Thursday, January 05, 2017

Leaving Exams Early

I always tell my students never to leave an exam early. My exam papers are designed to take the time allocated to respond to my exam questions. I often half joke with my students that if I was standing outside the exam hall and pointed a gun at their head telling them to go back in and write some more - they would be able to do it. 

Image source: tes.
There are many reasons for leaving an exam early. Clearly, if a student has not prepared for an exam they might leave early because they struggle or are unable to answer any questions. It is also possible in some subjects that the exam is easy to complete before time is up. I recall one student who left a 2 hour exam after 45 mins telling me that she had "got everything done" in that time - this I refuse to believe. Some students may be satisfied with just a pass and are not targeting a high grade. Others may simply have given everything before the time is up.

It could be of course that as exam setters, I and my colleagues in third-level could be setting exams that are too easy and require only short answers. I have no evidence of this other than seeing students leaving the exam hall early. In my own time correcting exam scripts I have only once ever awarded a 100% mark (a statistics exam where this is possible). This means that there were more marks possible in every single other paper that I have marked. Exams that require an essay type answer will not generate high marks if the "essay" is just ten lines long - too often I see this.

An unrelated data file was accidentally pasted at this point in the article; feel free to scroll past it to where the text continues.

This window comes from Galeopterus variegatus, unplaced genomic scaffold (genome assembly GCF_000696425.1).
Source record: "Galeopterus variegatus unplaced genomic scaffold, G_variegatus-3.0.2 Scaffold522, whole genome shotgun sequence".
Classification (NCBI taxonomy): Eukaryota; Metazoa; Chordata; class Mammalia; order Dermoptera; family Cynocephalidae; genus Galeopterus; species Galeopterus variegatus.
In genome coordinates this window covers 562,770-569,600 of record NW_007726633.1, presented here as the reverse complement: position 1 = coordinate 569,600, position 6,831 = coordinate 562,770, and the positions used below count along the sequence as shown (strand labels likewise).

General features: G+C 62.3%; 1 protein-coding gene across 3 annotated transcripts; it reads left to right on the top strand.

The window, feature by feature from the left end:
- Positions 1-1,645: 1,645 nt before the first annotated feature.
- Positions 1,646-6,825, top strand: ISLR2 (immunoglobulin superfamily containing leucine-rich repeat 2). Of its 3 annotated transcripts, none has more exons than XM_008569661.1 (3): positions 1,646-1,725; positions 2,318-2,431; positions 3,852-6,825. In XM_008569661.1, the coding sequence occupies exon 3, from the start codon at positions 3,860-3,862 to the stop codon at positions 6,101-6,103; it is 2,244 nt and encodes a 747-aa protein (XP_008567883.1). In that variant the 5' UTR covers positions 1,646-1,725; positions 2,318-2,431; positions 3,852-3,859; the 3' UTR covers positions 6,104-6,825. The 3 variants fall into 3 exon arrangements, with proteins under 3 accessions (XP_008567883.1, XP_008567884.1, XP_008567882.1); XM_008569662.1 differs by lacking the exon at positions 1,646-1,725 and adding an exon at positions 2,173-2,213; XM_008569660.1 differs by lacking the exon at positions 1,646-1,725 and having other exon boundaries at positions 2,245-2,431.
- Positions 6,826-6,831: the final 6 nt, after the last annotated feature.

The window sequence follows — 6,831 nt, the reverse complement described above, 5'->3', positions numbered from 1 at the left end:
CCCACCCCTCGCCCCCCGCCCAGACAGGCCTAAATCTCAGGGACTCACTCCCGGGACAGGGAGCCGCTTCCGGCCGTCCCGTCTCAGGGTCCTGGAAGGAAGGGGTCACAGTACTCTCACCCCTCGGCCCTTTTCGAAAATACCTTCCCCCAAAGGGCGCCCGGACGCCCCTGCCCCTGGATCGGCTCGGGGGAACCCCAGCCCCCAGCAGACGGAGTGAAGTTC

My advice to students is to use all of the time allocated in an exam. The worst thing to do is to leave questions unanswered and leave early - at least make an attempt. If you feel that you have done enough, try to see if there is more that you can do such as add new opinion or compare your answer with the literature. Most important of all is to really analyse if your answer reflects the question asked. If you have given one example, why not provide a second and compare it to the first? This could be the difference between a good grade and a great grade. If you have had do perform calculations, go over them again. One thing I do know - if you leave the exam hall early you have no chance to improve your mark.

In all of my subjects exams are 1.5 or 2 hours long, usually exams are spread out over a week and there would be only one exam every two days. 2 hours is not a long time to commit.

Just to be clear - I do not stand outside the exam hall during my exams and observe who has left early. The exam invigilators do not report this to me either. This is to avoid any bias in correcting the scripts. It makes no difference to my attitude when grading whether a student leaves an exam early or not.

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